Pioneer researchers in the acupuncture treatment of addictions field are applauding the latest published findings from Yale University on treatment of cocaine addiction.

According to Milton Bullock, MD, "It was a well done study. The methods are laid out exactly. I think definitely these findings are sufficient to enable more research to be done."

Bullock was lead author of the two late 1980s publications that put this acupuncture for addiction on the map as a serious topic for study by Western science. Together with Patricia Culliton, MA, DiplAc, and others, he conducted real vs. sham randomized trials for chronic alcoholics that showed marked improvements in retention and recidivism for the patients receiving real acupuncture.

In the opinion of Ron Jackson, MSW, the Yale findings "are just as good as any other forms of treatment that have been tried for these folks, and even though the retention wasn't all that they might have hoped for in the active acupuncture cohort, that [rate] pretty well parallels the drop out rate in other interventions for cocaine. You can look at this as a glass that is half empty or half full and I think it is more than half full."

Jackson is another experienced researcher working on US-government and foundation-funded projects. Some of his published work has been in the area of acupuncture treatment of patients on methadone maintenance - the same type of patients as took part in the new Yale study.

For the last 20 years, Jackson has run a large methadone provider agency in downtown Seattle. His advice to methadone colleagues, re: acupuncture? "Full speed ahead. When you consider the range of other options that you have to offer people who have cocaine dependency and who come into your clinic for care, I don't see any reason not to go head on with [utilizing acupuncture].

"I hope folks do it. That is what I tell my colleagues. [Before starting acupuncture] I was frustrated, we weren't doing worth a damn with our patients who had cocaine dependence and I thought well 'let's try something, and at the very least this is a do-no-harm kind of thing.'" And, Jackson adds, "acupuncture still meets that test."

Jackson explains that the Yale findings are clinically relevant to most methadone programs, because of the high incidence of cocaine use usually found. The cocaine-dependent population among his own patient group runs from 25-30% and may be even higher in some other communities.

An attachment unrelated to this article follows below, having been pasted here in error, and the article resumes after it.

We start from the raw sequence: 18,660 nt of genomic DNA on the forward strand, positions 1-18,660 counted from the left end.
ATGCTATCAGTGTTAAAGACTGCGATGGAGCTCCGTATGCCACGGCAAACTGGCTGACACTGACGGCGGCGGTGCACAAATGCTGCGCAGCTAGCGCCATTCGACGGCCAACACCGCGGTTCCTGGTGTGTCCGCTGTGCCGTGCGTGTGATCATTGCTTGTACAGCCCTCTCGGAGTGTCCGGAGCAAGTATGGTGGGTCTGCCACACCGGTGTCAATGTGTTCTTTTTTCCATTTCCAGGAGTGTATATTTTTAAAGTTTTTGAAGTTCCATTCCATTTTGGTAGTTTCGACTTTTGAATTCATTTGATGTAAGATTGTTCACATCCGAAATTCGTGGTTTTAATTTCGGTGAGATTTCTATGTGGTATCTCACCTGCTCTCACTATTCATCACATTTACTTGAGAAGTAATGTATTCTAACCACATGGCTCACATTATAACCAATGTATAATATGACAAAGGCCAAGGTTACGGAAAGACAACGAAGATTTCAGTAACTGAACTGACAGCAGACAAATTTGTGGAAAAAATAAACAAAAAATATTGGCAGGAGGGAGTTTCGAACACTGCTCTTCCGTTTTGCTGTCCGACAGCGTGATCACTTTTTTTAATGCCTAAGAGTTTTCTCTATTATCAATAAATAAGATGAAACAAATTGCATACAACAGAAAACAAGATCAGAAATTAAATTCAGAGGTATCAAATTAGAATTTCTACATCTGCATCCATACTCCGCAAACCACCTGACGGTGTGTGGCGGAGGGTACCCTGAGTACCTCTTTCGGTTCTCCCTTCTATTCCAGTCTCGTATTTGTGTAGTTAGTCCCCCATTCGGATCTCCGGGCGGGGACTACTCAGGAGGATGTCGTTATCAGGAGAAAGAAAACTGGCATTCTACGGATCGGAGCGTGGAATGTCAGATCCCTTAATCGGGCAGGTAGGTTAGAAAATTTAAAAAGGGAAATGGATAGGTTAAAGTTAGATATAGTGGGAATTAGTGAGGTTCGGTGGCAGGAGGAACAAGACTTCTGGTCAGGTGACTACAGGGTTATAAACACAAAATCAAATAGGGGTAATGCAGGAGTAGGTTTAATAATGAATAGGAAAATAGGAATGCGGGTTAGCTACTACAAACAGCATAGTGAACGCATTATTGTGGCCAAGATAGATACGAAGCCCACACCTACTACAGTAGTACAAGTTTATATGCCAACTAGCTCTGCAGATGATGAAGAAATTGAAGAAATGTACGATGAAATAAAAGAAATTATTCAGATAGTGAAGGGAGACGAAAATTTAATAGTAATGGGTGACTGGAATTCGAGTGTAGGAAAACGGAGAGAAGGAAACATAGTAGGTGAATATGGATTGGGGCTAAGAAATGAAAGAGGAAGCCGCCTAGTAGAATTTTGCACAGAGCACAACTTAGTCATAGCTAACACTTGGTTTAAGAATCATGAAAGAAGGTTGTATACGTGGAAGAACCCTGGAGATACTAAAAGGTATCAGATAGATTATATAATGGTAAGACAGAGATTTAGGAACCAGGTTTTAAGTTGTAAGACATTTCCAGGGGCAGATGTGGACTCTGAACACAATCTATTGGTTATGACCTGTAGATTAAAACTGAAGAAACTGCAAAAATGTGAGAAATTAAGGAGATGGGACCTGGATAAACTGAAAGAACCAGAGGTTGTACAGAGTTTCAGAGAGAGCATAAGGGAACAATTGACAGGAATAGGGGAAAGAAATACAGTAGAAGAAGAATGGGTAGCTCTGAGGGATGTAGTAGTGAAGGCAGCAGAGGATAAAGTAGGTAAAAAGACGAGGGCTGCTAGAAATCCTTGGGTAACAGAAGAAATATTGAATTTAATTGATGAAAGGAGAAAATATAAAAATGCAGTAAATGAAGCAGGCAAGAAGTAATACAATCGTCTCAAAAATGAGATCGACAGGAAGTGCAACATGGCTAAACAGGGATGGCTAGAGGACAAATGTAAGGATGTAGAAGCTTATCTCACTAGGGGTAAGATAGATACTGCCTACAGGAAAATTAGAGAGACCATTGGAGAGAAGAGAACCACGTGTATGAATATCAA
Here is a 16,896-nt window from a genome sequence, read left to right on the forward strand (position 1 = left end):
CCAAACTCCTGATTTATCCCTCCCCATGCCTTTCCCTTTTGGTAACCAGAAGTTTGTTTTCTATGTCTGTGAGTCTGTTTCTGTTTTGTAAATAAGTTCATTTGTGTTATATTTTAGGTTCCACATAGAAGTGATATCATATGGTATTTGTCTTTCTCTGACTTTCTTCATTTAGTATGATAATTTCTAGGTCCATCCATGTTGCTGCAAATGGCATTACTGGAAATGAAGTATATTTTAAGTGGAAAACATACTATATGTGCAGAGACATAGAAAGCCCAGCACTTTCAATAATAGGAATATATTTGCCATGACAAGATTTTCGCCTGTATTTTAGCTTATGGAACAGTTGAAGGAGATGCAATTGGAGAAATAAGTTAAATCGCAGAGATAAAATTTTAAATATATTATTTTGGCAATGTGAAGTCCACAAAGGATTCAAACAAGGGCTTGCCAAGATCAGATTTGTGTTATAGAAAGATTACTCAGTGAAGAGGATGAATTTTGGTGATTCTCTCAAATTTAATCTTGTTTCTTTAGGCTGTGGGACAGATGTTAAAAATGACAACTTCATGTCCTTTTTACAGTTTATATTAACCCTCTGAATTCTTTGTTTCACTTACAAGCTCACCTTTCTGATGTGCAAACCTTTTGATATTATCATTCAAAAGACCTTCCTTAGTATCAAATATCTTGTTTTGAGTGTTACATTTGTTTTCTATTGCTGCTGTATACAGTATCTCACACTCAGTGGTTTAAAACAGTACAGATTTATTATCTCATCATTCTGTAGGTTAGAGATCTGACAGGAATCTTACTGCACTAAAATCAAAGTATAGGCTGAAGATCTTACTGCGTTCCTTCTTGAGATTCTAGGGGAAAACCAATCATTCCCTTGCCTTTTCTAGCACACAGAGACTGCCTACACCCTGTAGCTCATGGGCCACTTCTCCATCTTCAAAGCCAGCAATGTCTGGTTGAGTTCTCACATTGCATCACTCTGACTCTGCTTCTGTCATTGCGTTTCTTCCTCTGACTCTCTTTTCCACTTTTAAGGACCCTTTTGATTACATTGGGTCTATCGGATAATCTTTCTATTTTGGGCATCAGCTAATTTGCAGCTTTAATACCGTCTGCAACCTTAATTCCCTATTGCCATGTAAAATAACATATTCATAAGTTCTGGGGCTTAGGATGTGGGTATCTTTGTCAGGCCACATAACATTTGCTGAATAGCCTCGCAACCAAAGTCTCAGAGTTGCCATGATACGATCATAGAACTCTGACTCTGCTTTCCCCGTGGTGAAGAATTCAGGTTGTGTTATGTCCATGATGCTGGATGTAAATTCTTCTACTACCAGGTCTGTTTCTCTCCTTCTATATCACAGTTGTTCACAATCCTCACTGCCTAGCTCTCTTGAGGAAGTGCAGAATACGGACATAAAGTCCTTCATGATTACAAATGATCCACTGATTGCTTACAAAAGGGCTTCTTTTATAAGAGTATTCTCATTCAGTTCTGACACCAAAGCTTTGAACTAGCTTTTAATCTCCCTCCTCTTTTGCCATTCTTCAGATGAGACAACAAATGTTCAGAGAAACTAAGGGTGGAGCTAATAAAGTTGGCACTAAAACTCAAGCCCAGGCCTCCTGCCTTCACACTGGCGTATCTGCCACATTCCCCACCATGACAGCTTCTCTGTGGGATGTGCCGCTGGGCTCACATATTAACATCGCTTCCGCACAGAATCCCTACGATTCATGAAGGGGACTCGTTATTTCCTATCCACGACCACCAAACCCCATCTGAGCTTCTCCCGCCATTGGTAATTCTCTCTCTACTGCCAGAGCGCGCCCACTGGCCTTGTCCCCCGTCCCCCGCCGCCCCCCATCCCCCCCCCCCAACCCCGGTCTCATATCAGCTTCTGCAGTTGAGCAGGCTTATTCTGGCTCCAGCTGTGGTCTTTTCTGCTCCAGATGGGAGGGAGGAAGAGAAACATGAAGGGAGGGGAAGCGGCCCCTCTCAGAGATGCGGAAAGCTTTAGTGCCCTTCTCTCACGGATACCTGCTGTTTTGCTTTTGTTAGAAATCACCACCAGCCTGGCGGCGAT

While acknowledging that acu detox methods are already in use in many programs, "maybe in the thousands," Bullock stopped short of agreeing that this utilization is justified by the scientific evidence actually in hand. He is previously on record with his doubts about the evidence-basis for acu detox, (see Guidepoints, June, 1998) and observed that the Yale authors expressed caution regarding the still-remaining methodological difficulties of the subject.

However, Bullock strongly endorses the potential value of acupuncture, and of a need for further research, while calling for standardization of study methods, including points used and types of patients studied. He also calls for much larger patient samples.

In 1999, Bullock and his colleagues published a study of 438 cocaine addicts, some of whom received acu detox treatment, sham treatment or different doses of real acupuncture as part of a regular addiction treatment program. Sophisticated analysis revealed no measurable improvement in the outcomes of those who received the real treatment.

But, says Bullock, "making a comparison between our paper and [the new Yale study] is very difficult because there were two different populations and we used different points, and so forth. So to try to discuss why we found no significant effects, whereas they found a decrease in positive urines with the true acupuncture group, that's a difficult discussion because of the differences."

As to details of a possible standard model of research, Bullock recommends that the acu point locations described in the new Yale work ought to be the ones used. This is because Yale's control [or "sham"] points, located on the helix of the ear, have been shown by previous Yale publications to be an improvement over previous control points. (See Guidepoints, June, 1997.)

A standard model should also include significant follow up to see if the positive effects noted during acute treatment persist over time, Bullock says. Acknowledging that it would add significantly to the cost of studies, Bullock proposes designing future research projects to include follow up at three months, six months and one year, post-discharge.

Contact: Milton L. Bullock, MD, director of division of addiction and alternative medicine, Hennepin County Medical Center, 701 · Park A venue South, Minneapolis, MN 55415. Fax:(612) 904-4299.

Ron Jackson, MSW, director, Evergreen Treatment Services, 1700 Airport Way S, Seattle, WA 98134-1618 Fax: (206) 223-1482. Email:

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